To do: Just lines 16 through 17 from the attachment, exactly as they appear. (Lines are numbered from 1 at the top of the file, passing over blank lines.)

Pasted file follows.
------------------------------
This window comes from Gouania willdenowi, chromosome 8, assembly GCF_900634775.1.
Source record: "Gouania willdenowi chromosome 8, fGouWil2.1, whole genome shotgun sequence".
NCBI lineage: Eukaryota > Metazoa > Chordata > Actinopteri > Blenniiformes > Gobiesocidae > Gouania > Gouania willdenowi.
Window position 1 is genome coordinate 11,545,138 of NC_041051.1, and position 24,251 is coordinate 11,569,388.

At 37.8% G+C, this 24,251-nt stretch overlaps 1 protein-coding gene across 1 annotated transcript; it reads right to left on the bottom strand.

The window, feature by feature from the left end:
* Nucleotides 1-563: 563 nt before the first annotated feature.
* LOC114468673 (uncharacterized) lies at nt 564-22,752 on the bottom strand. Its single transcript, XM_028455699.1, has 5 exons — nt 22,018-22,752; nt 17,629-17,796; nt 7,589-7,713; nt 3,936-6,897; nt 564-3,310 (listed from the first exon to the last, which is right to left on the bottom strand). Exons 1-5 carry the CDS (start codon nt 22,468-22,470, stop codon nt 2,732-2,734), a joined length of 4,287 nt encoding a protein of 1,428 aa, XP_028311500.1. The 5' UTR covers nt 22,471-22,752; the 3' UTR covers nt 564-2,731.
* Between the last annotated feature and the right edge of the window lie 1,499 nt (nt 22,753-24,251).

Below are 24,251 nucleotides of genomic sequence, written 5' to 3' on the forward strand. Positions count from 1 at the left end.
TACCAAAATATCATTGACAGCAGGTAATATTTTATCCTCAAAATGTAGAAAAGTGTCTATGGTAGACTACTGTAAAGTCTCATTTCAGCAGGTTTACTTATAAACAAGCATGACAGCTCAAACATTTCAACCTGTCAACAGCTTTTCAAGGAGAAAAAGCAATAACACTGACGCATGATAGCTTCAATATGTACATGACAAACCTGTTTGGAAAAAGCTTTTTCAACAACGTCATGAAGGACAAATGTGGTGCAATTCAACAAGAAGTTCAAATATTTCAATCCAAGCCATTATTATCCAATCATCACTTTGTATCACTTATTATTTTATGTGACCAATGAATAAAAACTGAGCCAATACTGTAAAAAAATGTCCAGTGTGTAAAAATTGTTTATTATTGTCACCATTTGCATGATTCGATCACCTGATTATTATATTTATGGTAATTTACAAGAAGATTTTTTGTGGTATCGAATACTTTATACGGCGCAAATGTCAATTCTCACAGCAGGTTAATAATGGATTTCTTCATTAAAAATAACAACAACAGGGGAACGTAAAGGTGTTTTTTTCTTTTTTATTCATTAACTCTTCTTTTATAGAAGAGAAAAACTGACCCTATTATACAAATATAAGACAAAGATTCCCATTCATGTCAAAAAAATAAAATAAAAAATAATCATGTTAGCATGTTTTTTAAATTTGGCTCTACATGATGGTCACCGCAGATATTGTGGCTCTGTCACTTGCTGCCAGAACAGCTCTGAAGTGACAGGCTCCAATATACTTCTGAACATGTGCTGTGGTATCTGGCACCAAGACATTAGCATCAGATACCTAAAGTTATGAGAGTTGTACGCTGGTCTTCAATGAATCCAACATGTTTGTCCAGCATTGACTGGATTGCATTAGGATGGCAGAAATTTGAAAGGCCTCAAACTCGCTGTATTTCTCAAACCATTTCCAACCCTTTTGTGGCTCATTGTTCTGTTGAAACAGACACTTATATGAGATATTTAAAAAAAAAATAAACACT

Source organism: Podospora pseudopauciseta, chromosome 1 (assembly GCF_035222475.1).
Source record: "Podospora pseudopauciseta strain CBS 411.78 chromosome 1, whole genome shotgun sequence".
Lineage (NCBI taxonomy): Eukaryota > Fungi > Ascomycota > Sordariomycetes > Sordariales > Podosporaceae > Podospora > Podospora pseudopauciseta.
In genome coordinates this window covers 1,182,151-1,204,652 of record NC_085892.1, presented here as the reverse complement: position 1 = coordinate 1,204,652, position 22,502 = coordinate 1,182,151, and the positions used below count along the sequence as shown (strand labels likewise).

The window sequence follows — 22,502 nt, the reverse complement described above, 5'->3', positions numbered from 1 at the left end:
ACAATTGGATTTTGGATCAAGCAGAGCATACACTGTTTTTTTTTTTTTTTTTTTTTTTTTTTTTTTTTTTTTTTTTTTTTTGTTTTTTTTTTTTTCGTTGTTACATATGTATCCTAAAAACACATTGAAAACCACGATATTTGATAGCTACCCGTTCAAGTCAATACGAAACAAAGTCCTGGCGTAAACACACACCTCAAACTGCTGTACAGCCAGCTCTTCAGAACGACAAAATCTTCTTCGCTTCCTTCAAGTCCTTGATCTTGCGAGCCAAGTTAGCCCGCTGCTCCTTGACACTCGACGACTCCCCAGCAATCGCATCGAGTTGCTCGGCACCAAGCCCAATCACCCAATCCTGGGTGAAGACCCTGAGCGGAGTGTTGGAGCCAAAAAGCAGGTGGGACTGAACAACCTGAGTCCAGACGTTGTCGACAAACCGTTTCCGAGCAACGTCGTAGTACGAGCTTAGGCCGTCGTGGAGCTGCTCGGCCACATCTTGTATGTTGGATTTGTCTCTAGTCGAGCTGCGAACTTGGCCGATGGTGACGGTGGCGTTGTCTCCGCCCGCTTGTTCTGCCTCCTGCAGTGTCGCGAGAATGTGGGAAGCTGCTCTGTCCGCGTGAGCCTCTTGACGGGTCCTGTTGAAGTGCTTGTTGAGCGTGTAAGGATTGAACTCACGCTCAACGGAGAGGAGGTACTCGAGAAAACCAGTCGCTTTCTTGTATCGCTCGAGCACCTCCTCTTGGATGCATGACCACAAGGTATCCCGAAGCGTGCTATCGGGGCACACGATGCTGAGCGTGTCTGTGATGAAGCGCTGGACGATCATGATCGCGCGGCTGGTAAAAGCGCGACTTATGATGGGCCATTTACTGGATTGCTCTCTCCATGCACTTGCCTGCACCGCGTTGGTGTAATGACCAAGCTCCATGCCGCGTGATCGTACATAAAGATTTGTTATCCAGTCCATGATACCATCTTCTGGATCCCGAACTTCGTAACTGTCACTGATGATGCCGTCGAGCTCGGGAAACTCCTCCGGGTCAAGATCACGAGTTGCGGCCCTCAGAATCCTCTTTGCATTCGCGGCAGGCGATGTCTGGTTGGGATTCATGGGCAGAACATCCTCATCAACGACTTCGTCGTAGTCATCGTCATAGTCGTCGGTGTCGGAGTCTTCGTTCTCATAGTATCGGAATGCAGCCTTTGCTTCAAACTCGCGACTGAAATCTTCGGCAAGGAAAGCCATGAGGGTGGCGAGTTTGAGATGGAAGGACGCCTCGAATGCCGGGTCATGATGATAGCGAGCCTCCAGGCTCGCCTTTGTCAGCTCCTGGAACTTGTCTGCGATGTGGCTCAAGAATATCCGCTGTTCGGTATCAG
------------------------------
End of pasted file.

The window sequence follows — 22,502 nt, the reverse complement described above, 5'->3', positions numbered from 1 at the left end:
ACAATTGGATTTTGGATCAAGCAGAGCATACACTGTTTTTTTTTTTTTTTTTTTTTTTTTTTTTTTTTTTTTTTTTTTTTTGTTTTTTTTTTTTTCGTTGTTACATATGTATCCTAAAAACACATTGAAAACCACGATATTTGATAGCTACCCGTTCAAGTCAATACGAAACAAAGTCCTGGCGTAAACACACACCTCAAACTGCTGTACAGCCAGCTCTTCAGAACGACAAAATCTTCTTCGCTTCCTTCAAGTCCTTGATCTTGCGAGCCAAGTTAGCCCGCTGCTCCTTGACACTCGACGACTCCCCAGCAATCGCATCGAGTTGCTCGGCACCAAGCCCAATCACCCAATCCTGGGTGAAGACCCTGAGCGGAGTGTTGGAGCCAAAAAGCAGGTGGGACTGAACAACCTGAGTCCAGACGTTGTCGACAAACCGTTTCCGAGCAACGTCGTAGTACGAGCTTAGGCCGTCGTGGAGCTGCTCGGCCACATCTTGTATGTTGGATTTGTCTCTAGTCGAGCTGCGAACTTGGCCGATGGTGACGGTGGCGTTGTCTCCGCCCGCTTGTTCTGCCTCCTGCAGTGTCGCGAGAATGTGGGAAGCTGCTCTGTCCGCGTGAGCCTCTTGACGGGTCCTGTTGAAGTGCTTGTTGAGCGTGTAAGGATTGAACTCACGCTCAACGGAGAGGAGGTACTCGAGAAAACCAGTCGCTTTCTTGTATCGCTCGAGCACCTCCTCTTGGATGCATGACCACAAGGTATCCCGAAGCGTGCTATCGGGGCACACGATGCTGAGCGTGTCTGTGATGAAGCGCTGGACGATCATGATCGCGCGGCTGGTAAAAGCGCGACTTATGATGGGCCATTTACTGGATTGCTCTCTCCATGCACTTGCCTGCACCGCGTTGGTGTAATGACCAAGCTCCATGCCGCGTGATCGTACATAAAGATTTGTTATCCAGTCCATGATACCATCTTCTGGATCCCGAACTTCGTAACTGTCACTGATGATGCCGTCGAGCTCGGGAAACTCCTCCGGGTCAAGATCACGAGTTGCGGCCCTCAGAATCCTCTTTGCATTCGCGGCAGGCGATGTCTGGTTGGGATTCATGGGCAGAACATCCTCATCAACGACTTCGTCGTAGTCATCGTCATAGTCGTCGGTGTCGGAGTCTTCGTTCTCATAGTATCGGAATGCAGCCTTTGCTTCAAACTCGCGACTGAAATCTTCGGCAAGGAAAGCCATGAGGGTGGCGAGTTTGAGATGGAAGGACGCCTCGAATGCCGGGTCATGATGATAGCGAGCCTCCAGGCTCGCCTTTGTCAGCTCCTGGAACTTGTCTGCGATGTGGCTCAAGAATATCCGCTGTTCGGTATCAG